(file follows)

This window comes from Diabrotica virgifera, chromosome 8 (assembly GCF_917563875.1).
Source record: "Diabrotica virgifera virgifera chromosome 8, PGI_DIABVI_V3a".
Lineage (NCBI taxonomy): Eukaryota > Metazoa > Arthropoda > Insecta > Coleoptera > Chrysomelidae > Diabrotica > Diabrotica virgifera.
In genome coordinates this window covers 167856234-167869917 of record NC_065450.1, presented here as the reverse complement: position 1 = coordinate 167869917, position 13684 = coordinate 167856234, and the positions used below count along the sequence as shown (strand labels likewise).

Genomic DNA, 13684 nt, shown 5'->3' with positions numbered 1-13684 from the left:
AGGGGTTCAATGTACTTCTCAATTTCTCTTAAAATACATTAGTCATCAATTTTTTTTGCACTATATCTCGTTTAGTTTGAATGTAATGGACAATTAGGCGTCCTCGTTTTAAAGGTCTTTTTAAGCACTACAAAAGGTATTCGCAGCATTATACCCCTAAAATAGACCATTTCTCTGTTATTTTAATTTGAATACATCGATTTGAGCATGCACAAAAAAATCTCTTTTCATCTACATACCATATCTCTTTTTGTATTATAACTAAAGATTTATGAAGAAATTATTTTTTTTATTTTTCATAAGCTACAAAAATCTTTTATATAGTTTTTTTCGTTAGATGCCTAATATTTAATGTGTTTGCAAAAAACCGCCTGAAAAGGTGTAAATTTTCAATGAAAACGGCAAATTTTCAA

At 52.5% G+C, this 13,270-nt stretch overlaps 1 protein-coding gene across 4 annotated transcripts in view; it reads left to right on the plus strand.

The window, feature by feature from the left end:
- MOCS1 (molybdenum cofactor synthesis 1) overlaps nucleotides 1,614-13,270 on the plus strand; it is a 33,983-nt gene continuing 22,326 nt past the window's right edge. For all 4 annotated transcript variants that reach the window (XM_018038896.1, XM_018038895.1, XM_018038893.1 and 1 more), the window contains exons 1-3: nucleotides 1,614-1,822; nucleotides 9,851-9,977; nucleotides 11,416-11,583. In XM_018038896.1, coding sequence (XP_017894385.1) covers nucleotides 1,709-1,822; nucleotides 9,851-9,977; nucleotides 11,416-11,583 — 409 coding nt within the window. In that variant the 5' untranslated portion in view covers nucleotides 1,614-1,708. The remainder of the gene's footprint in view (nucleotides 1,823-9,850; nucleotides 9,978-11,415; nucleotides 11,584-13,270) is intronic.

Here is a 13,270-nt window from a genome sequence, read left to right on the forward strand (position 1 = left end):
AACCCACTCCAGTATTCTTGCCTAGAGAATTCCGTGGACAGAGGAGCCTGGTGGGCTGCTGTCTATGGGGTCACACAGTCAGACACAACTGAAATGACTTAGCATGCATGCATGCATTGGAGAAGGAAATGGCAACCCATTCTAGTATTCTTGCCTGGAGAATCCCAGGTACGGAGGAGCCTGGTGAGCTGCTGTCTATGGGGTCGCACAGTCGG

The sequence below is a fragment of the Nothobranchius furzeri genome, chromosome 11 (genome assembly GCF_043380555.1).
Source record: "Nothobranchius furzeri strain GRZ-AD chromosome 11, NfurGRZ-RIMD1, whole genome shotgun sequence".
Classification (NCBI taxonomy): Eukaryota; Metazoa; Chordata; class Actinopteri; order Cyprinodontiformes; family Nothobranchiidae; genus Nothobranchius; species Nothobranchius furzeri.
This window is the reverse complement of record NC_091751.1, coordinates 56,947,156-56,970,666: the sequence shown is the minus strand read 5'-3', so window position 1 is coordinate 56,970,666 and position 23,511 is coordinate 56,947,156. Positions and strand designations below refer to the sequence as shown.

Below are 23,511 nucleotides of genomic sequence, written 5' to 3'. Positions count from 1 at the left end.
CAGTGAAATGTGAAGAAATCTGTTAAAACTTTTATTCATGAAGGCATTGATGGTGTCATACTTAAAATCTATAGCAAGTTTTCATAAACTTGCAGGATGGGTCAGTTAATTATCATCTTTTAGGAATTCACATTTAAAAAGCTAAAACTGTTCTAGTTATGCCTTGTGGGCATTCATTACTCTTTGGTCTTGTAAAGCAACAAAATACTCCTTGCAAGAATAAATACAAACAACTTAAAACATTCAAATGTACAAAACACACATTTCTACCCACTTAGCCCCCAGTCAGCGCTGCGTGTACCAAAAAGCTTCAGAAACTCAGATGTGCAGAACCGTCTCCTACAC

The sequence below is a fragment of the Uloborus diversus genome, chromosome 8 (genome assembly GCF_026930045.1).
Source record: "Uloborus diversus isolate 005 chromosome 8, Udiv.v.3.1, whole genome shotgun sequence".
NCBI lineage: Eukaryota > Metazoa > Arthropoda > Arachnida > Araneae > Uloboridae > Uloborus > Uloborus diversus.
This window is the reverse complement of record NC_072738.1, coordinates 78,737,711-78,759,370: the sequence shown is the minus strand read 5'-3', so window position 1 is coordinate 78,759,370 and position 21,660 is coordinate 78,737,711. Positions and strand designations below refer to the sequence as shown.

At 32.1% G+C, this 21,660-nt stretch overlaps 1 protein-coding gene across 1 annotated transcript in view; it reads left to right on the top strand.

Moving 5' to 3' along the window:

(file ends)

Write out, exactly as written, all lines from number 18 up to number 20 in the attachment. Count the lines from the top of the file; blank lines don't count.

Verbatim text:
The sequence below is a fragment of the Uloborus diversus genome, chromosome 8 (genome assembly GCF_026930045.1).
Source record: "Uloborus diversus isolate 005 chromosome 8, Udiv.v.3.1, whole genome shotgun sequence".
NCBI lineage: Eukaryota > Metazoa > Arthropoda > Arachnida > Araneae > Uloboridae > Uloborus > Uloborus diversus.